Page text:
Incretin hormone responses to carbohydrate and protein/fat are preserved in adults with sulfonylurea-treated KCNJ11 neonatal diabetes

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  • Pamela Bowman
  • Kashyap A. Patel
  • Timothy J. McDonald
  • Holst, Jens Juul
  • Hartmann, Bolette
  • Maria Leveridge
  • Beverley M. Shields
  • Suzie Hammersley
  • Steve R. Spaull
  • Bridget A. Knight
  • Sarah E. Flanagan
  • Maggie H. Shepherd
  • Rob C. Andrews
  • Andrew T. Hattersley

The incretin hormones glucagon-like peptide-1 (GLP-1) and glucose-dependent insulinotropic polypeptide (GIP), are thought to be the main drivers of insulin secretion in individuals with sulfonylurea (SU)-treated KCNJ11 permanent neonatal diabetes. The aim of this study was to assess for the first time the incretin hormone response to carbohydrate and protein/fat in adults with sulfonylurea-treated KCNJ11 permanent neonatal diabetes compared with that of controls without diabetes. Participants were given a breakfast high in carbohydrate and an isocaloric breakfast high in protein/fat on two different mornings. Incremental area under the curve and total area under the curve (0-240 minutes) for total GLP-1 and GIP were compared between groups, using non-parametric statistical methods. Post-meal GLP-1 and GIP secretion were similar in cases and controls, suggesting this process is adenosine triphosphate-sensitive potassium channel-independent. Future research will investigate whether treatments targeting the incretin pathway are effective in individuals with KCNJ11 permanent neonatal diabetes who do not have good glycemic control on sulfonylurea alone.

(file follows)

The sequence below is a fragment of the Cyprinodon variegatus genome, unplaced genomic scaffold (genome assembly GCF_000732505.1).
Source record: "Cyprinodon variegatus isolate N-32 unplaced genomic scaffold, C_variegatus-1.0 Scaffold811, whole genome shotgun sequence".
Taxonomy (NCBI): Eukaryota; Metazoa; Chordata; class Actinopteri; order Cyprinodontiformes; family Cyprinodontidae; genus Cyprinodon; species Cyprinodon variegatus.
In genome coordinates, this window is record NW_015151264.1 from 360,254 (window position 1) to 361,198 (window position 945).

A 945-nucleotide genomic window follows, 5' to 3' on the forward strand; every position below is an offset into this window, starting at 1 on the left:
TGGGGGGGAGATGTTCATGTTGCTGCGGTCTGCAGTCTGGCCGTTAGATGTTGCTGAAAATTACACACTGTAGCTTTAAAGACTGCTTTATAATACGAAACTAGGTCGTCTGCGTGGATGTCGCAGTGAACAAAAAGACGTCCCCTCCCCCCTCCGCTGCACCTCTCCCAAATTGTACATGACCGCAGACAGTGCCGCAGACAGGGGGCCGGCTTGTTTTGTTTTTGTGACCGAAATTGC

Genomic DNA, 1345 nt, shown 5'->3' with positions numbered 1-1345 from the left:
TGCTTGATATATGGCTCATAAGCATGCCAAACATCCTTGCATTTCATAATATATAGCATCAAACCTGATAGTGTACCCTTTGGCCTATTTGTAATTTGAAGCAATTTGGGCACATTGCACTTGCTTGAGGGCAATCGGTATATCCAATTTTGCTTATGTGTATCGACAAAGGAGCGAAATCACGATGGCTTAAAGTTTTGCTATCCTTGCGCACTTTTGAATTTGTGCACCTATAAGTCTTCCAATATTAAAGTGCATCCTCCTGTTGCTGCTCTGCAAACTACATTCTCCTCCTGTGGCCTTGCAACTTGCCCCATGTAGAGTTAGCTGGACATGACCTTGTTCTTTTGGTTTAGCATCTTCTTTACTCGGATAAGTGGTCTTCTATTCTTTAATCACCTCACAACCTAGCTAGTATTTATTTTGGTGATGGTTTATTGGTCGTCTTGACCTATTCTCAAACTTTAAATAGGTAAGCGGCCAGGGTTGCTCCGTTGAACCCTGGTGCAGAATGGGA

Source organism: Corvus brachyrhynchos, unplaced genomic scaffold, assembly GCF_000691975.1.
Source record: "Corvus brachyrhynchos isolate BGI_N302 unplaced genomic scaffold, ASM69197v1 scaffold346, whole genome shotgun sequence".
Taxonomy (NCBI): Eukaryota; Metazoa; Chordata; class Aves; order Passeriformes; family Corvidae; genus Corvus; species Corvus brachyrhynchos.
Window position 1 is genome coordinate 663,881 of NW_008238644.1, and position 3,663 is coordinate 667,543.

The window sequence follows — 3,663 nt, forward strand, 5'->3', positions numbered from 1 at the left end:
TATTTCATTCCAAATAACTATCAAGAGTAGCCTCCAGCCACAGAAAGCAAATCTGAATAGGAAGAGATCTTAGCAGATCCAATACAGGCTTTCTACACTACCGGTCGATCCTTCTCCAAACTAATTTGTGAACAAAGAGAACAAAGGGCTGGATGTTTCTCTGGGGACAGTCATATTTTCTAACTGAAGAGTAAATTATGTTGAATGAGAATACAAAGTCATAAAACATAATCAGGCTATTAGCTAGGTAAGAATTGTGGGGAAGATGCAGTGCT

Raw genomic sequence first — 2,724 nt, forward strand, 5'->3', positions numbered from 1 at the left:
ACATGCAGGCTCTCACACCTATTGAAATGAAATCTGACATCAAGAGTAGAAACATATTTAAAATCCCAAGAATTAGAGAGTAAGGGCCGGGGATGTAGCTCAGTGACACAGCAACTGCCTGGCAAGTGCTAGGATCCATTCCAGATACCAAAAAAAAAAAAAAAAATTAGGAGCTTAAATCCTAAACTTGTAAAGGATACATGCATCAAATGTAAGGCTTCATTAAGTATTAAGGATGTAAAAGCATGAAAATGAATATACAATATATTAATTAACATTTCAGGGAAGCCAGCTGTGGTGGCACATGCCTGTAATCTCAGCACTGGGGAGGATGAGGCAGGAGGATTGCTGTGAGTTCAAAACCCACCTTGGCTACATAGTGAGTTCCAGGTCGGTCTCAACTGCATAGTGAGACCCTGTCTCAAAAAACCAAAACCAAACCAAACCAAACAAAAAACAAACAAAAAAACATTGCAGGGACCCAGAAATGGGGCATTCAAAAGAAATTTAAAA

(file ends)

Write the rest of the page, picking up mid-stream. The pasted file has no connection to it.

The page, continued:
TidsskriftJournal of Diabetes Investigation
Udgave nummer12
Sider (fra-til)1378-1382
StatusUdgivet - 2023

Bibliografisk note

Funding Information:
This study was supported by the National Institute for Health and Care Research Exeter Biomedical Research Center, and National Institute for Health and Care Research Exeter Clinical Research Facility. The views expressed are those of the authors, and not necessarily those of the NIHR or the Department of Health and Social Care. The study also had grant support from a Sir George Alberti Clinical Research Training Fellowship funded by Diabetes UK (PB, grant number 16/0005407), a Wellcome Trust Senior Investigator Award (ATH, grant number 098395/Z/12/Z), a Wellcome Trust postdoctoral fellowship (KAP, grant number 110082/Z/15/Z), a Sir Henry Dale Fellowship jointly funded by the Wellcome Trust and the Royal Society (SEF, grant number 105636/Z/14/Z). We thank Professor Fiona Gribble and Professor Frank Reimann (University of Cambridge) for their assistance with interpretation of the study data, and Professor Tamsin Ford (University of Cambridge) for academic supervisory support for PB during the study.

Publisher Copyright:
© 2023 The Authors. Journal of Diabetes Investigation published by Asian Association for the Study of Diabetes (AASD) and John Wiley & Sons Australia, Ltd.

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